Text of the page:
Martin Kidston

(Missoula Current) Whether it's private property rights or the need for housing, members of the Missoula City Council on Wednesday again took up the issue of tourist homes as one council member looks to ban them in areas zoned as residential.

But city staff said it's currently a non-issue, as vacation rentals comprise only a small segment of Missoula's overall housing stock.

In his proposal, council member Daniel Carlino looks to change several portions of city code, particularly in residential areas. Certain businesses, such as some commercial, civic, storage and vacation rentals are currently permitted in such areas, though he wants the later removed as a permitted use.

Existing vacation rentals would be grandfathered in, he said.

“I'm proposing we eliminate tourist homes from a permitted use in residential districts,” Carlino said. “I'm asking us to no longer allow them to be permitted in residential zones. We're seeing a housing shortage in supply.”

According to city staff, the number of vacation rentals in Missoula hasn't changed much over the past three years and remains at around 550 unique rentals. It represents roughly 1% of the city's housing stock.

That's less than other cities, such as Whitefish and Bozeman, where tourist homes represent around 3% of the housing stock, city staff suggested. As a result, the two cities regulate tourist homes to some extent while other cities, including Kalispell and Billings, don't regulate them at all.

“It's pretty split across the state. More seem to not regulate the use than to regulate the use,” said Eran Pehan, director of planning and development. “We're not seeing any huge changes in our data.”

Data hasn't changed

With speculation rampant on the number of tourist homes in Missoula, the city purchased software several years ago to track and evaluate the trends and drive down to real numbers.

The city also has separated the function of short-term rentals from those primarily occupied by the resident versus those that operate fully as rentals. However, the software doesn't track that level of detail, said housing specialist Emily Harris-Shears.

“The data currently shows everything on the short-term rental platform but doesn't do that level of nuanced reporting,” she said. “That's something we're currently doing ourself.”

Regulating vacation rentals has come up before and the City Council has balked at banning such business, saying they don't represent a large enough piece of the city's housing stock and that the right of the property owner must be considered.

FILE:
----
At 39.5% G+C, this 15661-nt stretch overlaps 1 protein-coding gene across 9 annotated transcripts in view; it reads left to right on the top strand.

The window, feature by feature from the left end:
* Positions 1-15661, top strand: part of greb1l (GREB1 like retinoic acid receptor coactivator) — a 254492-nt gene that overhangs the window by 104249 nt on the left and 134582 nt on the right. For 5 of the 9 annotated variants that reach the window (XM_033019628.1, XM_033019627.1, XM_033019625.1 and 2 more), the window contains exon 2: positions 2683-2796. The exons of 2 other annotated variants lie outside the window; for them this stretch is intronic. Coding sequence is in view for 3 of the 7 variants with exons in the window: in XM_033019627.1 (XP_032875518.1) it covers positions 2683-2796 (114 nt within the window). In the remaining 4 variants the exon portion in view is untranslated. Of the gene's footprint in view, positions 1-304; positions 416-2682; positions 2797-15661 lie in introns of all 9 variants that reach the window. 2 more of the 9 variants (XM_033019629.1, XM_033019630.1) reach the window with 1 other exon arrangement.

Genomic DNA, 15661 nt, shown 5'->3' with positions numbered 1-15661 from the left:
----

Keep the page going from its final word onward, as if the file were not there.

Some also rely upon the income they make off vacation rentals to make ends meet. And in Missoula, being a college town, many short-term rentals are used by students during class.

While vacation homes comprise only a small piece of Missoula's housing stock, those who operate such businesses are required to register them with the city. However, of the 550 short-term rentals operating in Missoula, only 113 are currently registered, the city said. Enforcement is a function of staffing and staff is focused on other issues.

“We aren't monitoring or tracking any other uses,” said Pehan. “We don't go out looking for folks violating code. We respond to residential complaints about code violations.”

The Legislature during the last session moved to prevent cities from regulating tourist homes but backed off, though it could revisit the issue in 2025. Some data also suggests that when vacation homes are returned to the housing market, it results in a roughly $35 annual increase in the cost of housing, staff said.

Pehan added that the vacancy rate in Missoula's rental market is trending in the right direction. It has risen to around 3% and could hit 4%.

“In regards to the broader market, vacancy rates in Missoula for rentals are on the rise. It's a good thing for our market and one of the success stories of rapid development and permitting of multi-family units over the last two years,” she said.

While the city doesn't believe short-term rentals have a significant impact on the availability of housing in Missoula, one class of renter may be the exception, Pehan said.

“We see short-term rentals disproportionately affect one specific segment of the rental market, and that's individuals who either singularly or through a group of people are renting single-family homes,” she said.

The Land Use and Planning Committee held Carlino's measure in committee for further discussion.